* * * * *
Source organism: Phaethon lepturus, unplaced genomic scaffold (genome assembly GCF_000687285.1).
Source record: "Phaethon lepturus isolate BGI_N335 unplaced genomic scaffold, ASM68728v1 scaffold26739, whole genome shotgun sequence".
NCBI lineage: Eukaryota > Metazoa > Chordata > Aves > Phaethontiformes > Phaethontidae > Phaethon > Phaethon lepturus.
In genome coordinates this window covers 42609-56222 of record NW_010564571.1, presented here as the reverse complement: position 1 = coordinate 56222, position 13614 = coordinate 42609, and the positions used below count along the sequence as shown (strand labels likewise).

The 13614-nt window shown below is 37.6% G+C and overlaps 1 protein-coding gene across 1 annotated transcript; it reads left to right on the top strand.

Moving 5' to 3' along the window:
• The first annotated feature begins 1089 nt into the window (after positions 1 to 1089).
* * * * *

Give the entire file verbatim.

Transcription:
Source organism: Phaethon lepturus, unplaced genomic scaffold (genome assembly GCF_000687285.1).
Source record: "Phaethon lepturus isolate BGI_N335 unplaced genomic scaffold, ASM68728v1 scaffold26739, whole genome shotgun sequence".
NCBI lineage: Eukaryota > Metazoa > Chordata > Aves > Phaethontiformes > Phaethontidae > Phaethon > Phaethon lepturus.
In genome coordinates this window covers 42609-56222 of record NW_010564571.1, presented here as the reverse complement: position 1 = coordinate 56222, position 13614 = coordinate 42609, and the positions used below count along the sequence as shown (strand labels likewise).

The 13614-nt window shown below is 37.6% G+C and overlaps 1 protein-coding gene across 1 annotated transcript; it reads left to right on the top strand.

Moving 5' to 3' along the window:
• The first annotated feature begins 1089 nt into the window (after positions 1 to 1089).